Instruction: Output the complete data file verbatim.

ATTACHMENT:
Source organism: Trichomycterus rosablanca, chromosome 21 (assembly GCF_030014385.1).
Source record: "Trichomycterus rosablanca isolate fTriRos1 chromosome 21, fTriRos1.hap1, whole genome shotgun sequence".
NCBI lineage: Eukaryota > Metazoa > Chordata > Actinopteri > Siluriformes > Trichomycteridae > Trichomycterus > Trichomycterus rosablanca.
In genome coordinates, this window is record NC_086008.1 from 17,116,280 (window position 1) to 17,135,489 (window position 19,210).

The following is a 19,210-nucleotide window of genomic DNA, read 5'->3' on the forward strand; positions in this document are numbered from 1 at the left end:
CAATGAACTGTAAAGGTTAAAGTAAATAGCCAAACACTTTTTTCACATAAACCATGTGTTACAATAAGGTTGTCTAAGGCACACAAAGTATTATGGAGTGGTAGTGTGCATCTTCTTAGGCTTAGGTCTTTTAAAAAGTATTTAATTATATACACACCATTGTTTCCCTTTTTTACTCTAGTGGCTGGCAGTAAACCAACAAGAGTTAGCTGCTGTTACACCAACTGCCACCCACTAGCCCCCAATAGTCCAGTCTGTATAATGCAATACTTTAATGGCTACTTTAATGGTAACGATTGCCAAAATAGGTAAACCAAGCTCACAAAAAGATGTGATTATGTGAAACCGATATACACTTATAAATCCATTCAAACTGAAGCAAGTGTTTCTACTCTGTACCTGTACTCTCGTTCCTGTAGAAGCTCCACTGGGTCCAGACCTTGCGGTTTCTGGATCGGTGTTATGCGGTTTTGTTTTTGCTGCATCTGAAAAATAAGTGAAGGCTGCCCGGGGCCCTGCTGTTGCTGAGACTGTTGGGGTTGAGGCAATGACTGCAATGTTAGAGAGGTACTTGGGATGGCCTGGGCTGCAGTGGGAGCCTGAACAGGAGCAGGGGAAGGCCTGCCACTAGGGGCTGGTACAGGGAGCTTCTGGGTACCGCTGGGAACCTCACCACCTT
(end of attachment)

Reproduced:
Source organism: Trichomycterus rosablanca, chromosome 21 (assembly GCF_030014385.1).
Source record: "Trichomycterus rosablanca isolate fTriRos1 chromosome 21, fTriRos1.hap1, whole genome shotgun sequence".
NCBI lineage: Eukaryota > Metazoa > Chordata > Actinopteri > Siluriformes > Trichomycteridae > Trichomycterus > Trichomycterus rosablanca.
In genome coordinates, this window is record NC_086008.1 from 17,116,280 (window position 1) to 17,135,489 (window position 19,210).

The following is a 19,210-nucleotide window of genomic DNA, read 5'->3' on the forward strand; positions in this document are numbered from 1 at the left end:
CAATGAACTGTAAAGGTTAAAGTAAATAGCCAAACACTTTTTTCACATAAACCATGTGTTACAATAAGGTTGTCTAAGGCACACAAAGTATTATGGAGTGGTAGTGTGCATCTTCTTAGGCTTAGGTCTTTTAAAAAGTATTTAATTATATACACACCATTGTTTCCCTTTTTTACTCTAGTGGCTGGCAGTAAACCAACAAGAGTTAGCTGCTGTTACACCAACTGCCACCCACTAGCCCCCAATAGTCCAGTCTGTATAATGCAATACTTTAATGGCTACTTTAATGGTAACGATTGCCAAAATAGGTAAACCAAGCTCACAAAAAGATGTGATTATGTGAAACCGATATACACTTATAAATCCATTCAAACTGAAGCAAGTGTTTCTACTCTGTACCTGTACTCTCGTTCCTGTAGAAGCTCCACTGGGTCCAGACCTTGCGGTTTCTGGATCGGTGTTATGCGGTTTTGTTTTTGCTGCATCTGAAAAATAAGTGAAGGCTGCCCGGGGCCCTGCTGTTGCTGAGACTGTTGGGGTTGAGGCAATGACTGCAATGTTAGAGAGGTACTTGGGATGGCCTGGGCTGCAGTGGGAGCCTGAACAGGAGCAGGGGAAGGCCTGCCACTAGGGGCTGGTACAGGGAGCTTCTGGGTACCGCTGGGAACCTCACCACCTT